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Q&A: Math, Biological Science Predict Flu Outbreaks

December 8, 2014 2:50 pm | News | Comments

Just as weather forecasting has improved over recent decades, the accuracy of forecasting influenza and other infectious diseases is expected to improve, according to research from a team that placed first in the CDC’s “Predict the Influenza Season Challenge.”

NIH Funds Robots to Assist People with Disabilities

December 8, 2014 2:39 pm | News | Comments

New research in robotics might help with stroke rehabilitation, guide wheelchairs, and assist children with Autism Spectrum Disorder. Projects investigating co-robotics are the focus of new funding from the National Institutes of Health.    

For Kids with Autism, a 'Flight' to Ease Stress

December 8, 2014 12:19 pm | by Patrick Semansky - Associated Press - Associated Press | News | Comments

With boarding passes in hand, children with autism spectrum disorders and their families took part in an air travel rehearsal at Baltimore-Washington International Thurgood Marshall Airport.                 

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In Ebola Outbreak, Bad Data Adds Another Problem

December 8, 2014 12:04 pm | by Maria Cheng and Sarah Dilorenzo - Associated Press - Associated Press | News | Comments

As health officials struggle to contain the world's biggest-ever Ebola outbreak, their efforts are being complicated by another problem: bad data.                              

Drug Development in a Time of Ebola

December 8, 2014 11:44 am | by Ryan Bushey, Associate Editor | Videos | Comments

Forbes kicked off the 2014 Healthcare Summit with a session titled, “Drug Development in A Time of Ebola,” where Forbes senior editor Matthew Herper interviewed Edward Cox and Lucianna Borio, two high-ranking officials at the FDA.

‘Satiety Hormone’ Leptin Links Obesity to High Blood Pressure

December 5, 2014 1:42 pm | News | Comments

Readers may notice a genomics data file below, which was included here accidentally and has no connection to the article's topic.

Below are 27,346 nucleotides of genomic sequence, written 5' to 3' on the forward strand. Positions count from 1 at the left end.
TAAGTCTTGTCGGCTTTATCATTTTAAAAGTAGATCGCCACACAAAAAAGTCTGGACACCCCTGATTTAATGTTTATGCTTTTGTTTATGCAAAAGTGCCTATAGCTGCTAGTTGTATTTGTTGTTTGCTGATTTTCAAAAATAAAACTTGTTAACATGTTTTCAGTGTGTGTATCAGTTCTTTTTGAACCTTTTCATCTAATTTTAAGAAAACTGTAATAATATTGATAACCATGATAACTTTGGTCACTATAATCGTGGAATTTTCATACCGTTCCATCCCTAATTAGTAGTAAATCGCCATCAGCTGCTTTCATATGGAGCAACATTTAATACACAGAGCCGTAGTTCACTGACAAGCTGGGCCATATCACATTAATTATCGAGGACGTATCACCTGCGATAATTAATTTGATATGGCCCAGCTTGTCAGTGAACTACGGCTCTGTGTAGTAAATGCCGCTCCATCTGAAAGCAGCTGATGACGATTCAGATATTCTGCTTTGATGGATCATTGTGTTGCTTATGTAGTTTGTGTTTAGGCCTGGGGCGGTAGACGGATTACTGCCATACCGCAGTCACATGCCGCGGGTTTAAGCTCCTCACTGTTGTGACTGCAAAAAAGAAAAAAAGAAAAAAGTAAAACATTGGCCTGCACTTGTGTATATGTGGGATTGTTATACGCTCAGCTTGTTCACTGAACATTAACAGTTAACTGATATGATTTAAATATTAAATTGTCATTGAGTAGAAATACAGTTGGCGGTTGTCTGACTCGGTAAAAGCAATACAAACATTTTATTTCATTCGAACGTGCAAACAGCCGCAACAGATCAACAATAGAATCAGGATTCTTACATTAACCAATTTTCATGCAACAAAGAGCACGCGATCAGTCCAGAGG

Leptin, a hormone that regulates the amount of fat stored in the body, also drives the increase in blood pressure that occurs with weight gain, according to researchers.                        

Genetic Errors Linked to More ALS Cases than Originally Thought

December 5, 2014 1:24 pm | News | Comments

Genetic mutations may cause more cases of amyotrophic lateral sclerosis (ALS) than scientists previously had realized, according to new research.                              

Resistance and Futility

December 5, 2014 1:02 pm | News | Comments

Scientists have revealed how penicillin deals bacteria a devastating blow— which may lead to new ways to thwart drug resistance. Looking beyond penicillin’s known targets in the cell wall, the team showed that these drugs do more than simply block cell-wall assembly.

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Smoking Linked to Loss of Y Chromosome in Men

December 5, 2014 12:32 pm | News | Comments

In a new study, researchers demonstrated an association between smoking and loss of the Y chromosome in blood cells. The researchers have previously shown that loss of the Y chromosome is linked to cancer.          

Flu Vaccine May Be Less Effective this Winter

December 5, 2014 12:11 pm | by Mike Stobbe - AP Medical Writer - Associated Press | News | Comments

The flu vaccine may not be very effective this winter, according to U.S. health officials who worry this may lead to more serious illnesses and deaths.                             

Canada Hopes Avian Flu is Contained to 4 Farms

December 5, 2014 11:56 am | News | Comments

Canadian officials hope an avian flu outbreak has been contained to four quarantined poultry farms in British Columbia. The turkeys and chickens that haven't died from the disease will be euthanized - a total of about 35,000 birds.    

Predicting Alzheimer’s Disease With Blood Tests: Early Detection, Ethical Concerns

December 4, 2014 8:46 am | by Stephanie Guzowski, Editor, Drug Discovery & Development | Articles | Comments

If you could take a blood test that could detect — with nearly 100% accuracy — whether you were genetically destined to get Alzheimer’s disease, would you take that test? Read more...                     

Disentangling the Dopaminergic System

December 3, 2014 3:55 pm | News | Comments

Though dopamine neurons influence many diverse behaviors and diseases, scientists have historically presumed that all of these important nerve cells are molecularly similar within two clusters of the brain. In a new study, Northwestern Medicine scientists prove that premise wrong by identifying several molecularly distinct subtypes of dopamine neurons within each cluster. Read more...